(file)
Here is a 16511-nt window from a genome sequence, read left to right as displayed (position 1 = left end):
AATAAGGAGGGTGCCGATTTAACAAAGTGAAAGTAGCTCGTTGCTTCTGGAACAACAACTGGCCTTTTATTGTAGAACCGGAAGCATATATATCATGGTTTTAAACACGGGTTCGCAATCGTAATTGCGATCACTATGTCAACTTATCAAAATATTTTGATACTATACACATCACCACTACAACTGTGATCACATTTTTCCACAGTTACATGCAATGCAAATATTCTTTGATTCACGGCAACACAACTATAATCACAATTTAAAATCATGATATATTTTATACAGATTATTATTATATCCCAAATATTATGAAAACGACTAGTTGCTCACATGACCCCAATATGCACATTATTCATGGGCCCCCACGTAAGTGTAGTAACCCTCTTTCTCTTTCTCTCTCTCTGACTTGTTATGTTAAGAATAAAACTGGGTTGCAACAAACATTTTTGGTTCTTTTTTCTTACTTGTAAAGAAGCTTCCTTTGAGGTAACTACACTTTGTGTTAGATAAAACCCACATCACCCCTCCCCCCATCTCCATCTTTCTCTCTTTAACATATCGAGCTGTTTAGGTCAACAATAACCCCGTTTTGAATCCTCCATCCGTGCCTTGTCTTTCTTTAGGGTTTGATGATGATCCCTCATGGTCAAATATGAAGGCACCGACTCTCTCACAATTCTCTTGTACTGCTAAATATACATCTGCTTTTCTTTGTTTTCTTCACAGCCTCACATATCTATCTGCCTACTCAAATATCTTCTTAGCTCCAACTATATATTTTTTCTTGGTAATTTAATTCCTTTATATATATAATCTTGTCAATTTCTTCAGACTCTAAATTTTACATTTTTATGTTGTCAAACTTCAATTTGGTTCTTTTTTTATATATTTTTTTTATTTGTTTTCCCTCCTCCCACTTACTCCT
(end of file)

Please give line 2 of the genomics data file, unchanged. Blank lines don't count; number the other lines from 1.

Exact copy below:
AATAAGGAGGGTGCCGATTTAACAAAGTGAAAGTAGCTCGTTGCTTCTGGAACAACAACTGGCCTTTTATTGTAGAACCGGAAGCATATATATCATGGTTTTAAACACGGGTTCGCAATCGTAATTGCGATCACTATGTCAACTTATCAAAATATTTTGATACTATACACATCACCACTACAACTGTGATCACATTTTTCCACAGTTACATGCAATGCAAATATTCTTTGATTCACGGCAACACAACTATAATCACAATTTAAAATCATGATATATTTTATACAGATTATTATTATATCCCAAATATTATGAAAACGACTAGTTGCTCACATGACCCCAATATGCACATTATTCATGGGCCCCCACGTAAGTGTAGTAACCCTCTTTCTCTTTCTCTCTCTCTGACTTGTTATGTTAAGAATAAAACTGGGTTGCAACAAACATTTTTGGTTCTTTTTTCTTACTTGTAAAGAAGCTTCCTTTGAGGTAACTACACTTTGTGTTAGATAAAACCCACATCACCCCTCCCCCCATCTCCATCTTTCTCTCTTTAACATATCGAGCTGTTTAGGTCAACAATAACCCCGTTTTGAATCCTCCATCCGTGCCTTGTCTTTCTTTAGGGTTTGATGATGATCCCTCATGGTCAAATATGAAGGCACCGACTCTCTCACAATTCTCTTGTACTGCTAAATATACATCTGCTTTTCTTTGTTTTCTTCACAGCCTCACATATCTATCTGCCTACTCAAATATCTTCTTAGCTCCAACTATATATTTTTTCTTGGTAATTTAATTCCTTTATATATATAATCTTGTCAATTTCTTCAGACTCTAAATTTTACATTTTTATGTTGTCAAACTTCAATTTGGTTCTTTTTTTATATATTTTTTTTATTTGTTTTCCCTCCTCCCACTTACTCCT